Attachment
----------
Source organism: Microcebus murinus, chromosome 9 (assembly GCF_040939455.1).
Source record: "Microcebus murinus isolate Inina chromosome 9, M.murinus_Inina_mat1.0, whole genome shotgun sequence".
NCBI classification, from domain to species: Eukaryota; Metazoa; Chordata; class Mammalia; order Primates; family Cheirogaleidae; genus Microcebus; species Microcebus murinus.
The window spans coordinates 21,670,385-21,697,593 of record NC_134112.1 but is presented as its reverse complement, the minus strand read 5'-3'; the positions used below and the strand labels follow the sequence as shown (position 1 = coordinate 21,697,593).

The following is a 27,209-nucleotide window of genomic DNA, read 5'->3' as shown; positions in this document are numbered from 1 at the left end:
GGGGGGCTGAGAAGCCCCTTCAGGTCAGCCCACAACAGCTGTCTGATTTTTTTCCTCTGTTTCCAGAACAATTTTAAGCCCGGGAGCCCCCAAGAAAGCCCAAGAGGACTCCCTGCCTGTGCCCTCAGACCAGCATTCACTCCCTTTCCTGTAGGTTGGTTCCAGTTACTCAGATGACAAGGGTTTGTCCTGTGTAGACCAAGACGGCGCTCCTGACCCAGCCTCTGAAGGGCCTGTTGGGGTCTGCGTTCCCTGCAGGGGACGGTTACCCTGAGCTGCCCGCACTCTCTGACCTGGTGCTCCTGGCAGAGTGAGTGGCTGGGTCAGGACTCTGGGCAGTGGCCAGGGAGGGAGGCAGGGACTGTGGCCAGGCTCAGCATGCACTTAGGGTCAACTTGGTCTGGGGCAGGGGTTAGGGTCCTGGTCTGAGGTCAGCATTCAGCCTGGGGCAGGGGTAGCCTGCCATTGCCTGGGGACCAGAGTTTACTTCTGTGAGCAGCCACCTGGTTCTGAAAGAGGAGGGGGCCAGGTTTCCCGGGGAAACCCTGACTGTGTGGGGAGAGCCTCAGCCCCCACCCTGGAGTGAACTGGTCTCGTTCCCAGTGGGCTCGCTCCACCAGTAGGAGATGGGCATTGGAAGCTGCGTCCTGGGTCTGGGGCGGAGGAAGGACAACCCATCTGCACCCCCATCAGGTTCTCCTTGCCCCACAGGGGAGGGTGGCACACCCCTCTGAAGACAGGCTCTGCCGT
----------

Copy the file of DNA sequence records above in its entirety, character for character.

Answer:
Source organism: Microcebus murinus, chromosome 9 (assembly GCF_040939455.1).
Source record: "Microcebus murinus isolate Inina chromosome 9, M.murinus_Inina_mat1.0, whole genome shotgun sequence".
NCBI classification, from domain to species: Eukaryota; Metazoa; Chordata; class Mammalia; order Primates; family Cheirogaleidae; genus Microcebus; species Microcebus murinus.
The window spans coordinates 21,670,385-21,697,593 of record NC_134112.1 but is presented as its reverse complement, the minus strand read 5'-3'; the positions used below and the strand labels follow the sequence as shown (position 1 = coordinate 21,697,593).

The following is a 27,209-nucleotide window of genomic DNA, read 5'->3' as shown; positions in this document are numbered from 1 at the left end:
GGGGGGCTGAGAAGCCCCTTCAGGTCAGCCCACAACAGCTGTCTGATTTTTTTCCTCTGTTTCCAGAACAATTTTAAGCCCGGGAGCCCCCAAGAAAGCCCAAGAGGACTCCCTGCCTGTGCCCTCAGACCAGCATTCACTCCCTTTCCTGTAGGTTGGTTCCAGTTACTCAGATGACAAGGGTTTGTCCTGTGTAGACCAAGACGGCGCTCCTGACCCAGCCTCTGAAGGGCCTGTTGGGGTCTGCGTTCCCTGCAGGGGACGGTTACCCTGAGCTGCCCGCACTCTCTGACCTGGTGCTCCTGGCAGAGTGAGTGGCTGGGTCAGGACTCTGGGCAGTGGCCAGGGAGGGAGGCAGGGACTGTGGCCAGGCTCAGCATGCACTTAGGGTCAACTTGGTCTGGGGCAGGGGTTAGGGTCCTGGTCTGAGGTCAGCATTCAGCCTGGGGCAGGGGTAGCCTGCCATTGCCTGGGGACCAGAGTTTACTTCTGTGAGCAGCCACCTGGTTCTGAAAGAGGAGGGGGCCAGGTTTCCCGGGGAAACCCTGACTGTGTGGGGAGAGCCTCAGCCCCCACCCTGGAGTGAACTGGTCTCGTTCCCAGTGGGCTCGCTCCACCAGTAGGAGATGGGCATTGGAAGCTGCGTCCTGGGTCTGGGGCGGAGGAAGGACAACCCATCTGCACCCCCATCAGGTTCTCCTTGCCCCACAGGGGAGGGTGGCACACCCCTCTGAAGACAGGCTCTGCCGT